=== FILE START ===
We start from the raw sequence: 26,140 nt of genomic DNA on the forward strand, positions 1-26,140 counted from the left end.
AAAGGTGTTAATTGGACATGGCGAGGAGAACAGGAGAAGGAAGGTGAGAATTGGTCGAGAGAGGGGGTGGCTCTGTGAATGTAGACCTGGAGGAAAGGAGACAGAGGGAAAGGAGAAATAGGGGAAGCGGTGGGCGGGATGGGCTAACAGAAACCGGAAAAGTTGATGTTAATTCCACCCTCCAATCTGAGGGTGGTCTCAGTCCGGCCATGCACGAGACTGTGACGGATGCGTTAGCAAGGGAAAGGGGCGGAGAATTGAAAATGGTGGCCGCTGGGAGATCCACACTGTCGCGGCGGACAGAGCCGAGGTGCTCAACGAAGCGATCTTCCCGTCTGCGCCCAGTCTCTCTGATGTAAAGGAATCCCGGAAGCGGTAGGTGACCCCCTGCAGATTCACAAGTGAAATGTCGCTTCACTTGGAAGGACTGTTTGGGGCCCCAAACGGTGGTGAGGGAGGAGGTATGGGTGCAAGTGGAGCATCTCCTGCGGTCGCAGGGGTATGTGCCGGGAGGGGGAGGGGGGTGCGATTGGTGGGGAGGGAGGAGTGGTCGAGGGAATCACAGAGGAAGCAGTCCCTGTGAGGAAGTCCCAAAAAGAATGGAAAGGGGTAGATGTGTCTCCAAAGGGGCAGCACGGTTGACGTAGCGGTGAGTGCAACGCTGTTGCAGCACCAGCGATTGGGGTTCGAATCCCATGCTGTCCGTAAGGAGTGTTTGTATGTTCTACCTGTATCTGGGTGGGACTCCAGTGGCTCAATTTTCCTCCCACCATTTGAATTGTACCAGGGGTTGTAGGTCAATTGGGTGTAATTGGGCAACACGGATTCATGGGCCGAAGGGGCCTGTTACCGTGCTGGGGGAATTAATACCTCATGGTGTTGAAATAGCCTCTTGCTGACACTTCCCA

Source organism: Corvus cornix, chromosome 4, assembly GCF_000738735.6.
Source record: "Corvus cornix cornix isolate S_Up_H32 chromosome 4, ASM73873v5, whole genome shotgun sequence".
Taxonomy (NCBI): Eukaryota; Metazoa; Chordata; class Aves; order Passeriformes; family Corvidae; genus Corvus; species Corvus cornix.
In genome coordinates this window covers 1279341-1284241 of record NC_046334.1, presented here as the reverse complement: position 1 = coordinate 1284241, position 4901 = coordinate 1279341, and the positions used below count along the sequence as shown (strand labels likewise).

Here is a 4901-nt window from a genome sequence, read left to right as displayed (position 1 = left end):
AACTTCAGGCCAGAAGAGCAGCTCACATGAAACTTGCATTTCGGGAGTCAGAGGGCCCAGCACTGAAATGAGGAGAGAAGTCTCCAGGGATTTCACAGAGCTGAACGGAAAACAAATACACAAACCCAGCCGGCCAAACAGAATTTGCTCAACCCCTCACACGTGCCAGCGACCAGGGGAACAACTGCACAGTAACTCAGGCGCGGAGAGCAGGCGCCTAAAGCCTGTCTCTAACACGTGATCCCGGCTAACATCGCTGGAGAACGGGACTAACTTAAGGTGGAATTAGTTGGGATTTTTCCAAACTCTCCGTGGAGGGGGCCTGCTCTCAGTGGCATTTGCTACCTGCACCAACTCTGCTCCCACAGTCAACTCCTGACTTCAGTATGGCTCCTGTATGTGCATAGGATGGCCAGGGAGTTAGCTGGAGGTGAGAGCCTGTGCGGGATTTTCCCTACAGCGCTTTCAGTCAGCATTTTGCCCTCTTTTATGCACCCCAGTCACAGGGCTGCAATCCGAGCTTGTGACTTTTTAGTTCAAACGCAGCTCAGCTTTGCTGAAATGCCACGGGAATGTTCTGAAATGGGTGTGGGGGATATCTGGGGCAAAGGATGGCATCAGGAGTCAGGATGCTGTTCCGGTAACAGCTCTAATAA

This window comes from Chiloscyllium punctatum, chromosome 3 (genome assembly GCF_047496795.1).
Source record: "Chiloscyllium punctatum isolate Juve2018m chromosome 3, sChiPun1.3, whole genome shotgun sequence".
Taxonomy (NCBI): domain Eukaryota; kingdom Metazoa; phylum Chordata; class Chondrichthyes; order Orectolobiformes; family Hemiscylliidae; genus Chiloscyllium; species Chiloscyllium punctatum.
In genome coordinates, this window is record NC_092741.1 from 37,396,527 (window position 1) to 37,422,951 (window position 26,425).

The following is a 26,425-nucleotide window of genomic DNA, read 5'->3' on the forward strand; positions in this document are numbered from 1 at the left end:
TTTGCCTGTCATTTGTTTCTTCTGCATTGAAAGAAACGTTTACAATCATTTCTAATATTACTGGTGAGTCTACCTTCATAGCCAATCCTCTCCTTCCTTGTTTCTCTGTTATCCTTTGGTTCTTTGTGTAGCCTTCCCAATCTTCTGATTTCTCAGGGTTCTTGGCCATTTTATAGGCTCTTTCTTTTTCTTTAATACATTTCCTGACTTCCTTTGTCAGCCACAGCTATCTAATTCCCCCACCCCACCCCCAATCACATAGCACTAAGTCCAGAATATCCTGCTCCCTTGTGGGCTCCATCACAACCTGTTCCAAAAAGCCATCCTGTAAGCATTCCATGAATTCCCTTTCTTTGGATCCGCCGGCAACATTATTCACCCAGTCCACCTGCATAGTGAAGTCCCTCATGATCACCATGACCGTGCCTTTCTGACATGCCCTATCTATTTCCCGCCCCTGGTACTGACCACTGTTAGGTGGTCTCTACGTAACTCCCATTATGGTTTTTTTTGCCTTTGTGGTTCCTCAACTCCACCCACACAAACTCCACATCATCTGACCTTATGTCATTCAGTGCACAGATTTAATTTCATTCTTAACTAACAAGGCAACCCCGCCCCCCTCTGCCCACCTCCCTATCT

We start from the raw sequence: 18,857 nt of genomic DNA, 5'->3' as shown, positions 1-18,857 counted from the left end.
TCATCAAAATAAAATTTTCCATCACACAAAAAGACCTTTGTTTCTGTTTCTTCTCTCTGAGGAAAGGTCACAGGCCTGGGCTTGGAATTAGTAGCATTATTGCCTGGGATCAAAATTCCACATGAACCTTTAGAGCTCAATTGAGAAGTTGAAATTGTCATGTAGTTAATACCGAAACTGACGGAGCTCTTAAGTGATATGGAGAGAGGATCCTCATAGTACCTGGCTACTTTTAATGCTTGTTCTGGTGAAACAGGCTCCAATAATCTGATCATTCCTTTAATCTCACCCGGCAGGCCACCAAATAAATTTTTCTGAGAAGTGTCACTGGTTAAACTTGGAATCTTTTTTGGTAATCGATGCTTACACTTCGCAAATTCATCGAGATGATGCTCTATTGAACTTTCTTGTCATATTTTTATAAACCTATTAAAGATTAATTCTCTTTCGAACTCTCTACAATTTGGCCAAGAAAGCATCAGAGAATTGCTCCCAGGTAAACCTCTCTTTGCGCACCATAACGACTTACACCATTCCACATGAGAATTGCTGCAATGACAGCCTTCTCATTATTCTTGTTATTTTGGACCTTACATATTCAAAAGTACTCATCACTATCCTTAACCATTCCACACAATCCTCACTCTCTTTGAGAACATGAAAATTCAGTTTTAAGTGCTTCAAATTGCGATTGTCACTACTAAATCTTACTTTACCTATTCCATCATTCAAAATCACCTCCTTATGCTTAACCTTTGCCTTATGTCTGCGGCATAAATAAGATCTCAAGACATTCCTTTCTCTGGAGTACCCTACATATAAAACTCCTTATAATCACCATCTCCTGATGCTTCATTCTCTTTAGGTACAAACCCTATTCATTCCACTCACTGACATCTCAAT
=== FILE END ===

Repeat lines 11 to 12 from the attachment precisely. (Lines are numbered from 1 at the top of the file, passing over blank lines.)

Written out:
Taxonomy (NCBI): domain Eukaryota; kingdom Metazoa; phylum Chordata; class Chondrichthyes; order Orectolobiformes; family Hemiscylliidae; genus Chiloscyllium; species Chiloscyllium punctatum.
In genome coordinates, this window is record NC_092741.1 from 37,396,527 (window position 1) to 37,422,951 (window position 26,425).